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Contemporary Art Practice (MA)

Lan Bai

Lan Bai (b.1997, CN) lives and works in Shanghai and London. She graduated from the Royal College of Art with an MA in Contemporary Art Practice, following a BA in Public Art at the Shanghai Institute of visual art.

She has been engaged in public art design for the past few years, but recently she has undergone a significant transformation. Due to personal changes in her life, she has chosen to shift her focus towards creating works that express her inner emotions. Her works primarily revolve around the female body, female pain, and the experiences of women in intimate relationships.

statement image

Lan Bai has a preference for organizing art events and actively inviting numerous spectators to participate in the creation of her artworks. She aspires to create a platform where women can share, empathize, and support one another. She believes that through art, we can transcend boundaries and establish closer connections and resonance. She hopes that her works will evoke emotional empathy in the audience and stimulate reflection and discussion on the female experience.

Lan Bai's artworks go beyond the exploration of the female body and emotions; they serve as a voice calling for gender equality and women's rights. She aims to empower women and shed light on their unique strength and resilience through artistic creation.

In her works, Lan Bai endeavours to present the inner world of women in a distinctive manner. She employs various mediums, including painting, sculpture, and installation art, to express her observations and experiences of the female body and emotions. Her artworks are often imbued with emotion and immediacy, provoking contemplation on gender and identity.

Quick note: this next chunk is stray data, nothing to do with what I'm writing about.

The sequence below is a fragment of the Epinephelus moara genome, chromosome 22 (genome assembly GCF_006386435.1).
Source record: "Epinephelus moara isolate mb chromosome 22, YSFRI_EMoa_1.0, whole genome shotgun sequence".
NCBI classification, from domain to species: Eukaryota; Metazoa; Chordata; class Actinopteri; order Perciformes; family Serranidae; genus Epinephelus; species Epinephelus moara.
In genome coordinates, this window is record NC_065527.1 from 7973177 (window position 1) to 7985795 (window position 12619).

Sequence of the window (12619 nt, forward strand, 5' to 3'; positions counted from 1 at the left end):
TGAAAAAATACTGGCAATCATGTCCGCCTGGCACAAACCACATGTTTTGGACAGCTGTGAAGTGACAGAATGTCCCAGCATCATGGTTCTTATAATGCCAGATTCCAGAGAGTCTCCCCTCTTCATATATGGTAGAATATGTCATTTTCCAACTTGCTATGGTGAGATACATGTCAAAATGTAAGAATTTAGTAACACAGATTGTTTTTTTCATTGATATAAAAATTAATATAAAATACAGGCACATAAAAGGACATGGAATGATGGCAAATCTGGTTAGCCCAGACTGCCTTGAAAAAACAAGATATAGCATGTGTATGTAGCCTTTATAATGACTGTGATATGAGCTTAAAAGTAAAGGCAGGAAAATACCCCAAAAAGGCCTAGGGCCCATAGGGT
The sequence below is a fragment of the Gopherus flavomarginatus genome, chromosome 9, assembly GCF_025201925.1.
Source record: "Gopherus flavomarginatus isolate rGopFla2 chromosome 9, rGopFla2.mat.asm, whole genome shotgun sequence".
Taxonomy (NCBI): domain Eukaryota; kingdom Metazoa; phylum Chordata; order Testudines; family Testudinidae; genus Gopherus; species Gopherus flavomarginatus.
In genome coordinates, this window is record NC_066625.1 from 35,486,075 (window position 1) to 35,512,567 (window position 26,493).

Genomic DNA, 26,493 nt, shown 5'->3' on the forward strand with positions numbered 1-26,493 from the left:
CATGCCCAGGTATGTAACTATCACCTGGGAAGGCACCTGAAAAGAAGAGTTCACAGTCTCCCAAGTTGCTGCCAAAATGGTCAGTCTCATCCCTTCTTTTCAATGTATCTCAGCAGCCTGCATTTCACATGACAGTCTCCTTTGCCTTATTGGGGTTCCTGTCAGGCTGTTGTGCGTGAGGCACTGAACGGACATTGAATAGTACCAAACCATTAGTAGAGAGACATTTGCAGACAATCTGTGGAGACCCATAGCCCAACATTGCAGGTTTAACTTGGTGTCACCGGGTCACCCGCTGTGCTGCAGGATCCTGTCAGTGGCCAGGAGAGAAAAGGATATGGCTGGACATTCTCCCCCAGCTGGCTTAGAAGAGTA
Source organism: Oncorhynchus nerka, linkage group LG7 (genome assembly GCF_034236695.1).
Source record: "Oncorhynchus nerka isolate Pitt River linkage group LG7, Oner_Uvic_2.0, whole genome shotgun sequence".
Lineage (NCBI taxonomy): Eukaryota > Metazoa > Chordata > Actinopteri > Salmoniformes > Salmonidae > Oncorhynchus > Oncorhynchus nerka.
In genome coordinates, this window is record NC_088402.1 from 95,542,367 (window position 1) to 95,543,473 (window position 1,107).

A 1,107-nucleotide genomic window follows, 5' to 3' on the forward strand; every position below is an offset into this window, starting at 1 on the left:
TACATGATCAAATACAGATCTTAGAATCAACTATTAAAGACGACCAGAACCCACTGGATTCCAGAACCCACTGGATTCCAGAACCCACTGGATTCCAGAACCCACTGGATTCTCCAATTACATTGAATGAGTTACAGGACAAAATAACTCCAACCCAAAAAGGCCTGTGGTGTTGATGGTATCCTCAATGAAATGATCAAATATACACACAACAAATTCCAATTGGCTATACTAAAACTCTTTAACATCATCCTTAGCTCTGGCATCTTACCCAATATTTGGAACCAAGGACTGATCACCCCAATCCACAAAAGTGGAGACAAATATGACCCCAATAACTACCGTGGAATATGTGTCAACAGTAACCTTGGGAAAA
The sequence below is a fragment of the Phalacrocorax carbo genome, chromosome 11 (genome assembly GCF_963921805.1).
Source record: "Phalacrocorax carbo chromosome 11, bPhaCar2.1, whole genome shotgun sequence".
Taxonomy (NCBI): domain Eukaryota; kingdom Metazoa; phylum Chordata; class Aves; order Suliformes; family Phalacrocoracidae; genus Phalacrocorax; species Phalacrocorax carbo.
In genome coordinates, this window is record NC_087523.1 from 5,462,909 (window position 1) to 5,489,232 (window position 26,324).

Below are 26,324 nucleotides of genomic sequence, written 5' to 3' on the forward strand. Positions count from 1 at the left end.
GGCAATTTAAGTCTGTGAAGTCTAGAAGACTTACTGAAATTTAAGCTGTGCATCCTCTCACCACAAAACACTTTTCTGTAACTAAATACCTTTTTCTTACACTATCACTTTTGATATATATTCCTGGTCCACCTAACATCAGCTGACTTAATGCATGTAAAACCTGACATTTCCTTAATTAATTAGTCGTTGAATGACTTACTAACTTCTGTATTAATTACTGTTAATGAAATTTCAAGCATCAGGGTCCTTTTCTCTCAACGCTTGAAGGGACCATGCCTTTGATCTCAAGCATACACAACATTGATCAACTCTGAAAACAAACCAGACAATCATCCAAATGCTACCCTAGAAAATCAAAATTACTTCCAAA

Girls making clay together.
She said, 'Mood swings make my heart ache.'
She said, 'I can't forget the day he cheated on me.'
She said, 'That story reminds me of when I have a toothache, so I pinched a lot of the shape of my teeth.'
She said,'When I had menstrual pain, there were like a lot of wounds in my uterus, and there was an iron plate that scraped thes


paper clay



The Hidden Hill, Our hidden pain

The process of this work is a journey of self-exploration and empathy. Initially, I started this project driven by my personal pain experience and my own trauma within my original family.

Personally, I believe that pain is inevitably intertwined with intimate relationships, both on a physical and psychological level. Speaking from my own experiences and those within my family, including various gynecological conditions, menstrual pain, childbirth pain, illnesses caused by emotional reasons, and emotional trauma. Unfortunately, these forms of pain, whether within intimate relationships or in a societal context, are often easily overlooked.

Once, while experiencing menstrual pain, I knead a piece of clay, attempting to divert my attention and lessen the sharpness of the pain. It was during this time that I completed the first component of this work. As I looked at this piece of pain, I realized it was a tangible representation of my own suffering. I discovered that it was a powerful way to concretize these indescribable pains we endure.

And then, I expanded my perspective to encompass the experiences of females as a collective, aiming to amplify the voices and expressions of pain for a broader range of females.

I invited dozens of women to participate in the creation of this work. We gathered together, and I invited them to recall and share their own experiences of pain, and to create the shape of their pain. Using various parts of our bodies, we’ve made hundreds of shapes of pain.

Finally, I would assemble and stack them together, forming a sculpture.